‘Many’ Fed mem­bers favour De­cem­ber rate hike

Oman Daily Observer - - FRONT PAGE -

WASH­ING­TON: US cen­tral bankers are sharply di­vided over whether to in­crease in­ter­est rates again this year amid per­sis­tently weak in­fla­tion, but many still favour a hike, ac­cord­ing to min­utes re­leased. Pol­i­cy­mak­ers also said the eco­nomic dam­age from back-to-back hur­ri­canes since Au­gust would likely be only tem­po­rary, ac­cord­ing to a record of the Fed’s most re­cent meet­ing last month.

The con­tin­u­ing dis­agree­ments among mem­bers of the Fed­eral Re­serve could leave in­vestors and mar­ket watch­ers guess­ing about the path of US mone­tary pol­icy in the wan­ing months of the year.

The Fed­eral Open Com­mit­tee, the Fed panel which sets US mone­tary pol­icy, has twice raised rates so far in 2017 de­spite the fact that in­fla­tion has re­mained tame in the face of steady job cre­ation and fall­ing un­em­ploy­ment.

Economists have been baf­fled by the cir­cum­stances and Fed mem­bers have dis­agreed since 2016 on the near-term threat that prices will rise and that the econ­omy will over­heat.

A ‘vo­cal mi­nor­ity’: The min­utes, which re­count dis­cus­sions among FOMC mem­bers at their on Septem­ber 19 and Septem­ber 20, showed such dis­agree­ments were no closer to be­ing re­solved de­spite the pas­sage of time.

At the Septem­ber meet­ing, the Fed left rates un­touched at their cur­rent range of 1 per cent to 1.25 per cent and fore­cast one fi­nal rate hike in 2017 as well as three more in 2018.

Ob­servers widely ex­pect that if the Fed chooses to adopt a third rate hike in 2017, it will do so at its fi­nal meet­ing of the year in De­cem­ber.

“There is a vo­cal mi­nor­ity that wants to see in­fla­tion rise be­fore hik­ing rates,” Chris Low of FTN Fi­nan­cial said in a note to clients.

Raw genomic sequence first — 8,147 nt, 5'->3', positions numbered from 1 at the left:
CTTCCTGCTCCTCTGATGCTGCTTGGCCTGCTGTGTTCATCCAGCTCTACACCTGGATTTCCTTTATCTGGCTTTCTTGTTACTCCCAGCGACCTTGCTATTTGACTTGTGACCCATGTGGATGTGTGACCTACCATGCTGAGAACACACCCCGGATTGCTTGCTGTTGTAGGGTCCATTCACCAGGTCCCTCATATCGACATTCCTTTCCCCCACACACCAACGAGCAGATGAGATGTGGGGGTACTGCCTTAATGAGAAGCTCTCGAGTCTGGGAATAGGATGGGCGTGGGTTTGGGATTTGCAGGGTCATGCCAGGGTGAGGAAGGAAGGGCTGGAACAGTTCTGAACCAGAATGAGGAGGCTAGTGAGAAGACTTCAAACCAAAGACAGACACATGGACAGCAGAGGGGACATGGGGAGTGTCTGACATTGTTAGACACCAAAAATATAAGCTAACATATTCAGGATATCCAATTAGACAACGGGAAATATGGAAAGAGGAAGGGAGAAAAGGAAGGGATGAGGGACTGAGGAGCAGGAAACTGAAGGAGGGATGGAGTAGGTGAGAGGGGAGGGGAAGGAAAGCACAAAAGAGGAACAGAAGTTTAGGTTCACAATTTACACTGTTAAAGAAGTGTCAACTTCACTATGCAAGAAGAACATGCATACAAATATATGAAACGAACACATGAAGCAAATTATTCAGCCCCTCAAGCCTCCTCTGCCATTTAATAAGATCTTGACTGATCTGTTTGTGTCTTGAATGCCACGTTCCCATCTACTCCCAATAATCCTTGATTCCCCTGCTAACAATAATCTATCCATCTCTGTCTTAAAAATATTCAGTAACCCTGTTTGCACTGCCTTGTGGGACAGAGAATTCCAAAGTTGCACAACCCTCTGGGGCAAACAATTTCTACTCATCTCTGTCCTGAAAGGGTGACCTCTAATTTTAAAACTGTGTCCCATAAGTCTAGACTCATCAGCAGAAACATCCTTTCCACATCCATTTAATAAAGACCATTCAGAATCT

“But the ma­jor­ity con­tin­ues to be­lieve a tight labour mar­ket will pro­duce in­fla­tion and the Fed must raise rates now (well, in De­cem­ber) to pre­vent in­fla­tion shoot­ing well past two per cent.” The min­utes said “many par­tic­i­pants” thought an­other in­crease in 2017 was “likely to be war­ranted.”

Rais­ing rates an “un­duly slow pace” could cause price pres­sures to spike and en­cour­age risk-tak­ing by in­vestors, they ar­gued, and de­lay­ing too long could force the Fed in the fu­ture to jack up rates sud­denly, harm­ing the econ­omy.

How­ever, the ac­count of the meet­ing made clear that an im­por­tant fac­tion of pol­i­cy­mak­ers still see no clear rea­son to act im­me­di­ately.

“Many par­tic­i­pants,” the min­utes said, be­lieved low in­fla­tion could be a longer-term trend. “And it was noted that some pa­tience in re­mov­ing pol­icy ac­com­mo­da­tion while as­sess­ing trends in in­fla­tion was war­ranted.”

A ‘SHAL­LOW’ RATE TRA­JEC­TORY : Among this group, a few be­lieved “no fur­ther in­creases” were called for, adding that “the up­ward tra­jec­tory of the fed­eral funds rate might ap­pro­pri­ately be quite shal­low.”

A key mea­sure of in­fla­tion that is closely watched by the Fed — track­ing per­sonal con­sump­tion but ex­clud­ing volatile food and fuel prices — has re­mained be­low the Fed’s two per cent tar­get for more than five years.

Ac­cord­ing to the min­utes, “a few” meet­ing par­tic­i­pants called for de­lay­ing rate hikes un­til eco­nomic in­di­ca­tors “con­firmed that the low read­ings on in­fla­tion this year were not likely to per­sist.”

Fol­low­ing the min­utes’ re­lease, fu­tures mar­kets re­mained largely con­vinced of a De­cem­ber rate hike but soft­ened marginally, with the prob­a­bil­ity of a hike fall­ing 1.1 per­cent­age points to 86.7 per cent.

FOMC mem­bers were not di­vided over how hur­ri­canes Har­vey, Irma and Maria, which tore a path of de­struc­tion through US ter­ri­tory be­tween Au­gust and Septem­ber, were likely to af­fect the econ­omy.

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